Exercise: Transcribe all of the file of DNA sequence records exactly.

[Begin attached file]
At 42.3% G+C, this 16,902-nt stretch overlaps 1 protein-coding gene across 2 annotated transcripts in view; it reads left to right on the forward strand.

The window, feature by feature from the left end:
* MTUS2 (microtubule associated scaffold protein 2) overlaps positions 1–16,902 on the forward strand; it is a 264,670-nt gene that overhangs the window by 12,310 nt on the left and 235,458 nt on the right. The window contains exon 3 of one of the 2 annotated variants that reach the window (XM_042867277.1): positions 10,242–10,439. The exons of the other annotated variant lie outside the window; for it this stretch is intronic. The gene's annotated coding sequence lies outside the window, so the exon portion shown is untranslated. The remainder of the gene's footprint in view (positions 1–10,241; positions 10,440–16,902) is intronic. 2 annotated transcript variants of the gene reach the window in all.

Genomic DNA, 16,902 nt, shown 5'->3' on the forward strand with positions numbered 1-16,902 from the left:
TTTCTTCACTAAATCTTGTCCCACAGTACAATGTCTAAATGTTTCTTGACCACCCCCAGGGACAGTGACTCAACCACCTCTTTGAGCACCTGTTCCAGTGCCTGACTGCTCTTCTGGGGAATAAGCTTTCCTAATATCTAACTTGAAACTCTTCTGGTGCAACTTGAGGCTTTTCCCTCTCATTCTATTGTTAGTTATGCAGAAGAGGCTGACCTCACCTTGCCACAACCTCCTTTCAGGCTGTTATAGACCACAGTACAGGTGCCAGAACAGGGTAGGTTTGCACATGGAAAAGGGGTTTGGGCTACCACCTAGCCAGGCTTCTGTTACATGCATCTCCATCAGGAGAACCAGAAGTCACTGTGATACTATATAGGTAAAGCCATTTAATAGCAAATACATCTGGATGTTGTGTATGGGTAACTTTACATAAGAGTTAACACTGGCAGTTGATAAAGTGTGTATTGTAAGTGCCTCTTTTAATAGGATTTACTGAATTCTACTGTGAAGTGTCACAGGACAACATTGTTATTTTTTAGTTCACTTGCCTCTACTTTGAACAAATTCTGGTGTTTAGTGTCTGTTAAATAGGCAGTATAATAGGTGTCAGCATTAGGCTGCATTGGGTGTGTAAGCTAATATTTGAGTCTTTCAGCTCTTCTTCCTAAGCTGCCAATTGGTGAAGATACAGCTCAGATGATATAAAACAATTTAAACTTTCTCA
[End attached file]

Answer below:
At 42.3% G+C, this 16,902-nt stretch overlaps 1 protein-coding gene across 2 annotated transcripts in view; it reads left to right on the forward strand.

The window, feature by feature from the left end:
* MTUS2 (microtubule associated scaffold protein 2) overlaps positions 1–16,902 on the forward strand; it is a 264,670-nt gene that overhangs the window by 12,310 nt on the left and 235,458 nt on the right. The window contains exon 3 of one of the 2 annotated variants that reach the window (XM_042867277.1): positions 10,242–10,439. The exons of the other annotated variant lie outside the window; for it this stretch is intronic. The gene's annotated coding sequence lies outside the window, so the exon portion shown is untranslated. The remainder of the gene's footprint in view (positions 1–10,241; positions 10,440–16,902) is intronic. 2 annotated transcript variants of the gene reach the window in all.

Genomic DNA, 16,902 nt, shown 5'->3' on the forward strand with positions numbered 1-16,902 from the left:
TTTCTTCACTAAATCTTGTCCCACAGTACAATGTCTAAATGTTTCTTGACCACCCCCAGGGACAGTGACTCAACCACCTCTTTGAGCACCTGTTCCAGTGCCTGACTGCTCTTCTGGGGAATAAGCTTTCCTAATATCTAACTTGAAACTCTTCTGGTGCAACTTGAGGCTTTTCCCTCTCATTCTATTGTTAGTTATGCAGAAGAGGCTGACCTCACCTTGCCACAACCTCCTTTCAGGCTGTTATAGACCACAGTACAGGTGCCAGAACAGGGTAGGTTTGCACATGGAAAAGGGGTTTGGGCTACCACCTAGCCAGGCTTCTGTTACATGCATCTCCATCAGGAGAACCAGAAGTCACTGTGATACTATATAGGTAAAGCCATTTAATAGCAAATACATCTGGATGTTGTGTATGGGTAACTTTACATAAGAGTTAACACTGGCAGTTGATAAAGTGTGTATTGTAAGTGCCTCTTTTAATAGGATTTACTGAATTCTACTGTGAAGTGTCACAGGACAACATTGTTATTTTTTAGTTCACTTGCCTCTACTTTGAACAAATTCTGGTGTTTAGTGTCTGTTAAATAGGCAGTATAATAGGTGTCAGCATTAGGCTGCATTGGGTGTGTAAGCTAATATTTGAGTCTTTCAGCTCTTCTTCCTAAGCTGCCAATTGGTGAAGATACAGCTCAGATGATATAAAACAATTTAAACTTTCTCA